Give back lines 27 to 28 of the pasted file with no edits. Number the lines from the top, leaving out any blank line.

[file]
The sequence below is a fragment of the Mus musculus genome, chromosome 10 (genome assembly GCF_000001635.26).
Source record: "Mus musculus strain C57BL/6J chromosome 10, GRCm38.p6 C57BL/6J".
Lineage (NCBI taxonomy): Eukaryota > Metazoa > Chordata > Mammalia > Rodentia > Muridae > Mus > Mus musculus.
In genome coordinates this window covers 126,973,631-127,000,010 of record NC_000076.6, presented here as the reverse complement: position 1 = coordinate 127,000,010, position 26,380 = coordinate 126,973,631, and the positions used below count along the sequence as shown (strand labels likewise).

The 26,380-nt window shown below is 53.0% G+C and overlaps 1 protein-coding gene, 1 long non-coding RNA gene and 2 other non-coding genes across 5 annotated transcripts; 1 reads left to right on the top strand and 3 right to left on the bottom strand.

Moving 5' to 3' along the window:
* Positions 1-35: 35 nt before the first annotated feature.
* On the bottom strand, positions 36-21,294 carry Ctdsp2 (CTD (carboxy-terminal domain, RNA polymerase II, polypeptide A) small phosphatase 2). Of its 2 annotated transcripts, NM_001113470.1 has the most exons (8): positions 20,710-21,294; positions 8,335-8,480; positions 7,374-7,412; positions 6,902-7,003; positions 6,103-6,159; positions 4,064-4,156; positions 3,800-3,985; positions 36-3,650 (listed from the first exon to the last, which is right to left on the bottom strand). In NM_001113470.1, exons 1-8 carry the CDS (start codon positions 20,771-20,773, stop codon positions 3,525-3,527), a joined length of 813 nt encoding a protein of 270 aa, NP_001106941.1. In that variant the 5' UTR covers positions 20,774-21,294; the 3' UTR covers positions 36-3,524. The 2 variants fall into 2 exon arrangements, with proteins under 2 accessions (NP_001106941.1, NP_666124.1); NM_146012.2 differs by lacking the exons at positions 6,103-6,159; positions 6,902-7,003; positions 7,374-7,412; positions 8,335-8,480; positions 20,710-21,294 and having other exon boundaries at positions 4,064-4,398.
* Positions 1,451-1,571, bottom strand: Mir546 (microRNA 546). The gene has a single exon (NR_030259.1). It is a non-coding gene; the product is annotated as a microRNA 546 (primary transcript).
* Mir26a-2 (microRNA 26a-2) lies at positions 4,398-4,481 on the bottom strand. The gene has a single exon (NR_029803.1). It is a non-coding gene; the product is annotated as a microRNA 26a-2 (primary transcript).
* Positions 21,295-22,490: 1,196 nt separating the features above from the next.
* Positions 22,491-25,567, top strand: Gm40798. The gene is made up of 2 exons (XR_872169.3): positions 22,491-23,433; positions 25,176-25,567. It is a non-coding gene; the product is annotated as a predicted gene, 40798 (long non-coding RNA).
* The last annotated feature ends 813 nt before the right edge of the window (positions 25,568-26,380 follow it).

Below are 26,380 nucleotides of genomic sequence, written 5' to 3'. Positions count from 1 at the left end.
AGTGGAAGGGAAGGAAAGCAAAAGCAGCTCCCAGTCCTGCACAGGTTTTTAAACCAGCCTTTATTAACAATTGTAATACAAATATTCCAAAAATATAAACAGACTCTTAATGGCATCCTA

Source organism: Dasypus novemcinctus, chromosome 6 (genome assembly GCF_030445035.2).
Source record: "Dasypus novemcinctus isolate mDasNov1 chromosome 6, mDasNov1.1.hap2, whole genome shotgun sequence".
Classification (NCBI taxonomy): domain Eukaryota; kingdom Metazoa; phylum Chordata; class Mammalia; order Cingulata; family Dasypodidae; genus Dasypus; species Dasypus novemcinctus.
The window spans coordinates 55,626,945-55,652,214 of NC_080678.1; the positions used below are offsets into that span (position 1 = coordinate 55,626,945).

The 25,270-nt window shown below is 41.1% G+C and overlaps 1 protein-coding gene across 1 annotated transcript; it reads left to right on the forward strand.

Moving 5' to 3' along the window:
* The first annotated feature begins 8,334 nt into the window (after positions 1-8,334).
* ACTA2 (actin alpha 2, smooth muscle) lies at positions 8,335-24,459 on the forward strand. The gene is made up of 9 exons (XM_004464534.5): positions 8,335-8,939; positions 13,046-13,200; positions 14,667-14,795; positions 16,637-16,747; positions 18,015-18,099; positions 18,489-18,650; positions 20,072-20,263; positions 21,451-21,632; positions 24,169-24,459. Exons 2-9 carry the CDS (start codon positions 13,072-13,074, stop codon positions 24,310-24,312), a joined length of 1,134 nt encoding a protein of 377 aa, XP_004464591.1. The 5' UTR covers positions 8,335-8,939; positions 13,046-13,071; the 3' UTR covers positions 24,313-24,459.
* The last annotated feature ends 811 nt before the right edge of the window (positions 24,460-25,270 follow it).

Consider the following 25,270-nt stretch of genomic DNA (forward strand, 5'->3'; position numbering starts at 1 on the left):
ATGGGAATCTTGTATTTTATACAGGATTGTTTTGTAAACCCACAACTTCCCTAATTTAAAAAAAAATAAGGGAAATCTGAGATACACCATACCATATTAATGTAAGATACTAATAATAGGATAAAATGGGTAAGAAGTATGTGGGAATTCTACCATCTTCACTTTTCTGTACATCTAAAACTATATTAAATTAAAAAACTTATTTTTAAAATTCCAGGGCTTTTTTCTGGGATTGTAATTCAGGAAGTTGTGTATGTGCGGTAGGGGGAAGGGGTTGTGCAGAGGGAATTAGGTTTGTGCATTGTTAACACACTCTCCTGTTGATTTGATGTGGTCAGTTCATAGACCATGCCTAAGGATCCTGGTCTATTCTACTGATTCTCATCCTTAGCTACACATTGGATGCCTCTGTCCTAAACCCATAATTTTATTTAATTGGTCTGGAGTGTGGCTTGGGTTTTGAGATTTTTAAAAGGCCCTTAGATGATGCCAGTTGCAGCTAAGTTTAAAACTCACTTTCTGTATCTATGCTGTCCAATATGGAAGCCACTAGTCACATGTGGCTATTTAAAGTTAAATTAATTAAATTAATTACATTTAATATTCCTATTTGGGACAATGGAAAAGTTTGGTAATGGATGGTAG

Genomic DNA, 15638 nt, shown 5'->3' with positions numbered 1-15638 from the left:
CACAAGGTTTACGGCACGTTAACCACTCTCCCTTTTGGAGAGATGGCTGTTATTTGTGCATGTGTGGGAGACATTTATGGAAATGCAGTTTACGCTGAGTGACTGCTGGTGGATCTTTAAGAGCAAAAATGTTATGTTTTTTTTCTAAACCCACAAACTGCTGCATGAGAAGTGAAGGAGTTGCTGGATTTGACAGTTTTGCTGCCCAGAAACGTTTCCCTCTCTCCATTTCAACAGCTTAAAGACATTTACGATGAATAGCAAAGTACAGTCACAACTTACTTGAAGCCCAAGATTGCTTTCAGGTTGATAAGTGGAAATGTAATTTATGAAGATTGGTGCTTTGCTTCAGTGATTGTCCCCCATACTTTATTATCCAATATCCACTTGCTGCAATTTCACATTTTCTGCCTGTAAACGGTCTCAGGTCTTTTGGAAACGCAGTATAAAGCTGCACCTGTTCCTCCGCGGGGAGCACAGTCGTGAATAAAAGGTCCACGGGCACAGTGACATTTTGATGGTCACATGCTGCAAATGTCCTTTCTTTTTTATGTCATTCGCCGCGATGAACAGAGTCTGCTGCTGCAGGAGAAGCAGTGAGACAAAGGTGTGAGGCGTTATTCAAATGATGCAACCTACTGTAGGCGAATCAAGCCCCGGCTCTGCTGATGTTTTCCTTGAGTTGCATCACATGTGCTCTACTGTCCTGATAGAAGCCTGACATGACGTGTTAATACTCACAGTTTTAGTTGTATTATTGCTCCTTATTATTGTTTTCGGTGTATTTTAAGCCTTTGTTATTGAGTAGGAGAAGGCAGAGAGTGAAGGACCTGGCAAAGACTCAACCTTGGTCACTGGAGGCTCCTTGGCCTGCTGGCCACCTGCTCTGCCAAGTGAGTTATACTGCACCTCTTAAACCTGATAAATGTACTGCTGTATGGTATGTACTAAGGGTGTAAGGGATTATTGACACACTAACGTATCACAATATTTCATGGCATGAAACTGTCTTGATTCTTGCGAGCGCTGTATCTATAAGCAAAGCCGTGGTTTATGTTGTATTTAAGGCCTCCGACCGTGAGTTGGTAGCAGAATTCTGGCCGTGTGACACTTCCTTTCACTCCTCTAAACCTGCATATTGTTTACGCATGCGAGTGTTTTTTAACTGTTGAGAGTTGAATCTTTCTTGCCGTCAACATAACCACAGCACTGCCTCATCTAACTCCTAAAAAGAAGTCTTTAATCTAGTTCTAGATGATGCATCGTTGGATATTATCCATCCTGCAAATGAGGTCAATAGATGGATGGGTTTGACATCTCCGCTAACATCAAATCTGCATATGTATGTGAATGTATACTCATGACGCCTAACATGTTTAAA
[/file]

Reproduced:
Genomic DNA, 15638 nt, shown 5'->3' with positions numbered 1-15638 from the left:
CACAAGGTTTACGGCACGTTAACCACTCTCCCTTTTGGAGAGATGGCTGTTATTTGTGCATGTGTGGGAGACATTTATGGAAATGCAGTTTACGCTGAGTGACTGCTGGTGGATCTTTAAGAGCAAAAATGTTATGTTTTTTTTCTAAACCCACAAACTGCTGCATGAGAAGTGAAGGAGTTGCTGGATTTGACAGTTTTGCTGCCCAGAAACGTTTCCCTCTCTCCATTTCAACAGCTTAAAGACATTTACGATGAATAGCAAAGTACAGTCACAACTTACTTGAAGCCCAAGATTGCTTTCAGGTTGATAAGTGGAAATGTAATTTATGAAGATTGGTGCTTTGCTTCAGTGATTGTCCCCCATACTTTATTATCCAATATCCACTTGCTGCAATTTCACATTTTCTGCCTGTAAACGGTCTCAGGTCTTTTGGAAACGCAGTATAAAGCTGCACCTGTTCCTCCGCGGGGAGCACAGTCGTGAATAAAAGGTCCACGGGCACAGTGACATTTTGATGGTCACATGCTGCAAATGTCCTTTCTTTTTTATGTCATTCGCCGCGATGAACAGAGTCTGCTGCTGCAGGAGAAGCAGTGAGACAAAGGTGTGAGGCGTTATTCAAATGATGCAACCTACTGTAGGCGAATCAAGCCCCGGCTCTGCTGATGTTTTCCTTGAGTTGCATCACATGTGCTCTACTGTCCTGATAGAAGCCTGACATGACGTGTTAATACTCACAGTTTTAGTTGTATTATTGCTCCTTATTATTGTTTTCGGTGTATTTTAAGCCTTTGTTATTGAGTAGGAGAAGGCAGAGAGTGAAGGACCTGGCAAAGACTCAACCTTGGTCACTGGAGGCTCCTTGGCCTGCTGGCCACCTGCTCTGCCAAGTGAGTTATACTGCACCTCTTAAACCTGATAAATGTACTGCTGTATGGTATGTACTAAGGGTGTAAGGGATTATTGACACACTAACGTATCACAATATTTCATGGCATGAAACTGTCTTGATTCTTGCGAGCGCTGTATCTATAAGCAAAGCCGTGGTTTATGTTGTATTTAAGGCCTCCGACCGTGAGTTGGTAGCAGAATTCTGGCCGTGTGACACTTCCTTTCACTCCTCTAAACCTGCATATTGTTTACGCATGCGAGTGTTTTTTAACTGTTGAGAGTTGAATCTTTCTTGCCGTCAACATAACCACAGCACTGCCTCATCTAACTCCTAAAAAGAAGTCTTTAATCTAGTTCTAGATGATGCATCGTTGGATATTATCCATCCTGCAAATGAGGTCAATAGATGGATGGGTTTGACATCTCCGCTAACATCAAATCTGCATATGTATGTGAATGTATACTCATGACGCCTAACATGTTTAAA